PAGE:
It is the era of revivals, as people continue to find comfort in shows they once knew, and loved. Just take a look at the buzz Friends: The Reunion has created. Comprising characters that trigger a sense of nostalgic value, an idea to bring such shows back inadvertently generates excitement among the viewers. No wonder then that classic shows like Frasier, Fresh Prince of Bel-Air and Sex And The City poised for a return.
And why not? They already have a pre-existing fan base (which forms the foundation of their marketing strategy), and their pilots almost always guarantee massive viewership. But the question is – are these reboots really as good, quality-wise? Sadly, more often than not, they aren't. We look back at a few examples.
Arrested Development was an absurdist take on an amoral and dysfunctional Bluth family. It won critical acclaim in its original run on Fox from 2003 to 2006. It won multiple Emmys and was called the "best sitcom on TV" by the likes of Entertainment Weekly. Time magazine referred to it as "one of the greatest shows ever." It was a show that revolutionized comedy. It did not have a studio audience or a laugh track (which were staples at that time). Instead, it brought in dark humour and had long-running gags.
The show's fans went into a tizzy when Netflix decided to bring it back in 2011. However, the reboot was a monumental disappointment. There were many reasons for it. The cast (Michael Cera, Jason Bateman and Jessica Walter) was now popular, and it became difficult for them to come back, and fully commit to the show. Unlike the original, the storylines now ran independently and rarely overlapped. This gave the series an awkward pace that lacked innovation. The show did try to bring back the catchphrases that made the original … well, original. But the presence of these catchphrases now seemed out of place and forced. Therefore, when the show was re-revived for season five in 2018, the world had already forgotten about it.
Murphy Brown (which aired in the late 80s and 90s) was a popular show with a political undertone. Revolving around the life of an investigative journalist and a popular news anchor, its focus on politics was not overwhelming. It was auxiliary; there to fuel the comedy, which was the foremost priority of the show. However, when CBS revived the show 20 years later, the comedy seemed to take a backseat. The protagonist, now in a cable morning show, shouted agendas in a way that felt dated, and unfunny. It seemed as if its viewers too saw through this façade. And hence, after 13 episodes that constituted its 11th season, the series was cancelled for good.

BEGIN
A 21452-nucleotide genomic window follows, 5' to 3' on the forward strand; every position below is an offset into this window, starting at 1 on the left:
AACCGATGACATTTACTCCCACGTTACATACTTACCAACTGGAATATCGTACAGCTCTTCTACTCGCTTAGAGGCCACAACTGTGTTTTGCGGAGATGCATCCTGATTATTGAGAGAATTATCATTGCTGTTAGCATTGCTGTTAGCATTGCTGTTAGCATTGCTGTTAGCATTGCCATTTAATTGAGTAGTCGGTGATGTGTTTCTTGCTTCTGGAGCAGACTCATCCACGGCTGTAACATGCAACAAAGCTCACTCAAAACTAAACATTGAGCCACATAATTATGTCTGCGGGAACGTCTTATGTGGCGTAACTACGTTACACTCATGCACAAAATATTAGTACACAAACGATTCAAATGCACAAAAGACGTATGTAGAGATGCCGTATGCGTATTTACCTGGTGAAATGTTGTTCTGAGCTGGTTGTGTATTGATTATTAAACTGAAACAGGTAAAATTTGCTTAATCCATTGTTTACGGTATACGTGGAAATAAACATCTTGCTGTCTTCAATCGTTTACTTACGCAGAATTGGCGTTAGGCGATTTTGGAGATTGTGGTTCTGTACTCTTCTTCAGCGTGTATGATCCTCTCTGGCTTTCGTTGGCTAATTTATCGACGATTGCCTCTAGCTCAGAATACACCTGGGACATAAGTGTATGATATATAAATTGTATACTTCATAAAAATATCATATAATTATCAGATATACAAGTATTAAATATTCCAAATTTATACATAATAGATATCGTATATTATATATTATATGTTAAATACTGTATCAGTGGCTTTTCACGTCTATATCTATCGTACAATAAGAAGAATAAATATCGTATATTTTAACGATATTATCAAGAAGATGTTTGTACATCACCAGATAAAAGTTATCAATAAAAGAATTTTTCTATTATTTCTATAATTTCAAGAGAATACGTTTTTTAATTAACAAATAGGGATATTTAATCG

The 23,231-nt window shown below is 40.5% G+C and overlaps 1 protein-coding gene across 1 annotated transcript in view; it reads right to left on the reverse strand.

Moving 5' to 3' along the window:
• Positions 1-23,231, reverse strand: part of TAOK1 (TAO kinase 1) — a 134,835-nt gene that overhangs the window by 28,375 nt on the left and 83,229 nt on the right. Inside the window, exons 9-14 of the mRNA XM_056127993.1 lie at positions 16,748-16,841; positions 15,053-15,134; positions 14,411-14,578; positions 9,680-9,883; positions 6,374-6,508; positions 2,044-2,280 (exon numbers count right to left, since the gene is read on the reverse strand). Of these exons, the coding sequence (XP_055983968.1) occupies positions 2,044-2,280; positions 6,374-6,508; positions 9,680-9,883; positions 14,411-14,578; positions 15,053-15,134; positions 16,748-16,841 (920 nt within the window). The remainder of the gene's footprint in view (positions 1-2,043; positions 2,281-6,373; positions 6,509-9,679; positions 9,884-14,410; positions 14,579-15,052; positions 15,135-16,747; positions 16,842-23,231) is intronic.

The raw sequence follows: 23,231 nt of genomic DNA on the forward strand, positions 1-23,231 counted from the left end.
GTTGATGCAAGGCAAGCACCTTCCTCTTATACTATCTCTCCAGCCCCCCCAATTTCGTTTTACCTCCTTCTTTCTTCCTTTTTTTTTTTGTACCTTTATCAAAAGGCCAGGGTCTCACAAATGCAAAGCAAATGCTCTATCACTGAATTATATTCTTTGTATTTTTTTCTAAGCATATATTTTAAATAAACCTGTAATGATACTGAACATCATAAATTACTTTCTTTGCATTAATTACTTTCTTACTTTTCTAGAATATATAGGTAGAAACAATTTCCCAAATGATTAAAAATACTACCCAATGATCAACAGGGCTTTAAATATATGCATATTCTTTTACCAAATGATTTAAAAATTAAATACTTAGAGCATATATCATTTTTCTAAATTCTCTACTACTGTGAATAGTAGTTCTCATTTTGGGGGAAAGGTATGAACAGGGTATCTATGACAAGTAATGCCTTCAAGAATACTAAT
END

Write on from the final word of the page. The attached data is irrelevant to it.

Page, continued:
Based on a family with hilariously different yet endearing personalities, the first season of Sarabhai vs. Sarabhai was well ahead of its time. The second season, on the contrary, was too stuck in its time and its ways. The reasons that made the show popular originally were not enough to keep it afloat the second time round. The reboot was also guilty of overusing the things that worked for it previously – be it Rosesh's 'poetry', or Madhusudan fufa's hearing problems. It deromanticized nostalgia as its early viewers couldn't experience the joy they expected after adoring for the show for years. The original season, in fact, still works because it represents a simpler time that probably can never be reproduced.
Community was an inventive show about a suspended lawyer's life in community college. After three brilliant seasons of meta-humour, the show dipped after its showrunner Dan Harmon was fired. While he was eventually re-hired for the fifth season, the damage had already been done to the storytelling – resulting in its discontinuation.
Harmon then tried to revive the show by premiering its sixth season on Yahoo! Screen (yes, there was a time when Yahoo had a streaming platform). To be fair, the sixth season was not that bad. It, in fact, did manage to bring back the essence and humour of the show's early seasons. The problem was that not a lot of people knew about Yahoo! Screen. And consequently, the viewership suffered – eventually contributing to the platform's demise.
Netflix decided to bring back the popular mother-daughter dramedy, Gilmore Girls, in 2016. The result was underwhelming to say the least. For starters, the show got rid of its catchy intro song, which only made a cameo appearance in the end credits of the last episode. The relationship of Lorelai and Luke is frustratingly identical to the original series; the once independent and hard-working Rory was now annoyingly entitled. The show also had jokes that were well past their sell-by date. Oh, and there is also a fake Chad Michael Murray. By the end of the series, most viewers hoped that there would be no revival of this revival.
Khichdi Returns was the third season of the Khichdi franchise, whose second season (Instant Khichdi) ended in 2006. It delivered what was expected out of it. It remained a madcap sitcom about a joint family and its many adventures. All the characters essentially remained the same. Other than the expected change in the child artists and the return of Vandana Pathak as Jayshree (after she was replaced by Nimisha Vakharia in the movie), the show was… exactly the same. And that is where the problem lied. The show had exhausted every possible storyline from the Parekh universe and had nothing new to offer. Thus, the revival became mundane, and not as good as its predecessors.